The exhibition is an installation centering around a just completed 33-minute single-channel video of the same title in which a New York City diner waitress – in a Dolly Parton wig and makeup and Elvis Presley mutton chops and jumpsuit who is prone to breaking into songs – finds herself in a love triangle, forced to choose between her insurance salesman husband Anton and her true love Clayton, a silent drifter who has suddenly resurfaced. The latter two are also performed by Giordano.
The video plays across more than a dozen vintage TV’s each featuring a separate and looping scene from the work. Sets from the movie are reinstalled throughout the space, dense with detailed objects and sculptures – made from wood, plaster, wax, papier-mâché and other materials – that appear in or expand upon the scenes and other elements of the piece.
Through the use of narrative filmmaking tropes and low-fi aesthetics – the video was shot on VHS and MiniDV – Giordano draws attention to the artifice and limitations of the representations of love/desire offered by the media that inform our experiences and at times our life-changing decisions. The coarsely constructed sculptures of people, objects, and places heightens the sense of isolation that surrounds Dolly despite the familiar story line.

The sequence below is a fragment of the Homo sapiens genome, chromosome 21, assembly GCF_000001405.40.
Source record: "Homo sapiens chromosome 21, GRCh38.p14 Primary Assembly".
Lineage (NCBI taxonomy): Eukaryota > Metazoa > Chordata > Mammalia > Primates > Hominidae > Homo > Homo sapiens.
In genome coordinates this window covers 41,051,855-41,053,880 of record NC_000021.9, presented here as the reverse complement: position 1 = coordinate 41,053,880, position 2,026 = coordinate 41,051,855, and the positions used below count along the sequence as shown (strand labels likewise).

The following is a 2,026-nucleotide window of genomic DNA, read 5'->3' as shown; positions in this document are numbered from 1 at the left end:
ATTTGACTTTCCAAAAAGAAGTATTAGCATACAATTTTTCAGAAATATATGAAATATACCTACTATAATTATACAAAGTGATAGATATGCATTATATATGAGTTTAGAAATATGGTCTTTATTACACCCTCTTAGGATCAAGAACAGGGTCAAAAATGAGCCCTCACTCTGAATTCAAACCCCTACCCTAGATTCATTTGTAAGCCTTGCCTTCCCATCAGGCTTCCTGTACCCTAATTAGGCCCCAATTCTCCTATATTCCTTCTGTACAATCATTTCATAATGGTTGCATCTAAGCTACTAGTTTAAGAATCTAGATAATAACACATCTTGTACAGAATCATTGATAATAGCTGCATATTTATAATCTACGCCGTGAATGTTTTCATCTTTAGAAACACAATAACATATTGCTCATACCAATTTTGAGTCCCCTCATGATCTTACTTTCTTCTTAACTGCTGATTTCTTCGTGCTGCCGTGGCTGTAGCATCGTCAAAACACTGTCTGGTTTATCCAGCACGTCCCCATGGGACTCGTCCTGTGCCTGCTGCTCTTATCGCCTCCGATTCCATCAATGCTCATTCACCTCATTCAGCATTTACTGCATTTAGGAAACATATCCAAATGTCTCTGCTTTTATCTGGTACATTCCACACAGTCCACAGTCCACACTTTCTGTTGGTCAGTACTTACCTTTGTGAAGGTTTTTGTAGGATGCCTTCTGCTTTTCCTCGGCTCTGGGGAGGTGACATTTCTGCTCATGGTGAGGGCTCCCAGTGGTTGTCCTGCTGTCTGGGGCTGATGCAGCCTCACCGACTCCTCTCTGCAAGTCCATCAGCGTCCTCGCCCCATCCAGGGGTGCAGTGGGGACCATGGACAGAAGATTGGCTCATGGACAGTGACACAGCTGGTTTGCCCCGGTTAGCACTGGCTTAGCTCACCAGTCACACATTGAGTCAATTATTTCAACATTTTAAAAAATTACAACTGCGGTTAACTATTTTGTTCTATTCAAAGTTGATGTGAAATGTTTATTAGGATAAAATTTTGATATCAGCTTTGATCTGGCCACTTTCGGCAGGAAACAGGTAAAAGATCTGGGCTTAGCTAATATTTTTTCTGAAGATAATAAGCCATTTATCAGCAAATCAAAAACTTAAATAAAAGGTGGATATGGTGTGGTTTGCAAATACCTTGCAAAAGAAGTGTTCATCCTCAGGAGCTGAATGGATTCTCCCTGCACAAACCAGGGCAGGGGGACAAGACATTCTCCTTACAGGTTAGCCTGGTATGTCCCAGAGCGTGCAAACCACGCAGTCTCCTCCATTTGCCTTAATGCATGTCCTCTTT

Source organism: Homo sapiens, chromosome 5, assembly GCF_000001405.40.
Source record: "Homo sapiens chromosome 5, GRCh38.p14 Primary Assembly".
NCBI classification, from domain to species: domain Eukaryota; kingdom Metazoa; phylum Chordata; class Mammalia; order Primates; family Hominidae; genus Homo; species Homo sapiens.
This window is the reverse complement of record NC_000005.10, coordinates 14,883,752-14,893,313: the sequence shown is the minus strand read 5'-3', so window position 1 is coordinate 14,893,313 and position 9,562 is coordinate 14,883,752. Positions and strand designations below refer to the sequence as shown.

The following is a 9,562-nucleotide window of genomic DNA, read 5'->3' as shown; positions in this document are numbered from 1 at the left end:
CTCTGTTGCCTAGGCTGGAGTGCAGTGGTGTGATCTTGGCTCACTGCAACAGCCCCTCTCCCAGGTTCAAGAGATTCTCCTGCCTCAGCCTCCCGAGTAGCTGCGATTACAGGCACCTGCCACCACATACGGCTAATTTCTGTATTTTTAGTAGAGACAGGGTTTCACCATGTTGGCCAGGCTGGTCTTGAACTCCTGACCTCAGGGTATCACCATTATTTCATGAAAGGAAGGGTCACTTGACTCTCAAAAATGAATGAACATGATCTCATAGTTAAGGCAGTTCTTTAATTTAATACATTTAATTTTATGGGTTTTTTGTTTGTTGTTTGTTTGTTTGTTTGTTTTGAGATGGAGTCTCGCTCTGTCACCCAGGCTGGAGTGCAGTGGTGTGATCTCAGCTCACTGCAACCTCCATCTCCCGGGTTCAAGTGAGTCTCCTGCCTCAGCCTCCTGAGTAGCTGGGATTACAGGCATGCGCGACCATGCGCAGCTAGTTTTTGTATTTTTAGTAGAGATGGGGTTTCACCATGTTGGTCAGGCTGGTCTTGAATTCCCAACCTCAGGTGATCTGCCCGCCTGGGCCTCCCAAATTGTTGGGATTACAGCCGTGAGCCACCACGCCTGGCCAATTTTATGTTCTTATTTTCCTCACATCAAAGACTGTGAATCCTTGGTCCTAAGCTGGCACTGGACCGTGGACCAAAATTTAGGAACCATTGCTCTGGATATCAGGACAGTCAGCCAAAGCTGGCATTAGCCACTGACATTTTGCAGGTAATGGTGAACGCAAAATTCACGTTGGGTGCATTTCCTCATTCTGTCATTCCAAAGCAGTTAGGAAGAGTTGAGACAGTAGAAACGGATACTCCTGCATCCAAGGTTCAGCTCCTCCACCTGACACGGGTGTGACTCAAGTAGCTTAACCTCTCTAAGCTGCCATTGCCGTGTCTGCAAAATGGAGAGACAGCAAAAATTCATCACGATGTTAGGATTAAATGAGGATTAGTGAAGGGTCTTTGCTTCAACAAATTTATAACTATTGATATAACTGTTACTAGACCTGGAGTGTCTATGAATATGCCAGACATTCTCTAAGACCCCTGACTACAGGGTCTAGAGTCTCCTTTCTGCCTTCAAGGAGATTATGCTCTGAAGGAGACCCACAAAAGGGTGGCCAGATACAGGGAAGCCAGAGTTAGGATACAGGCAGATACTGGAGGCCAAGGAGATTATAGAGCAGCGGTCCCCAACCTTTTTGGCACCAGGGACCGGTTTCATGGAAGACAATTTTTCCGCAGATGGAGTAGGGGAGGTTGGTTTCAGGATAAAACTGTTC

The artist says of the protagonist: “Like a true Southern Belle, she’s trained herself to hide her feelings, singing her heart out only in her dreamscapes to songs such as Here You Come Again and Just Someone I Used to Know. […] Dolly Presley is trapped in the self-contained hell of Americana, unable to escape the constructs of her fabricated reality, and ultimately is victim to a circular narrative that she isn’t aware she controls.”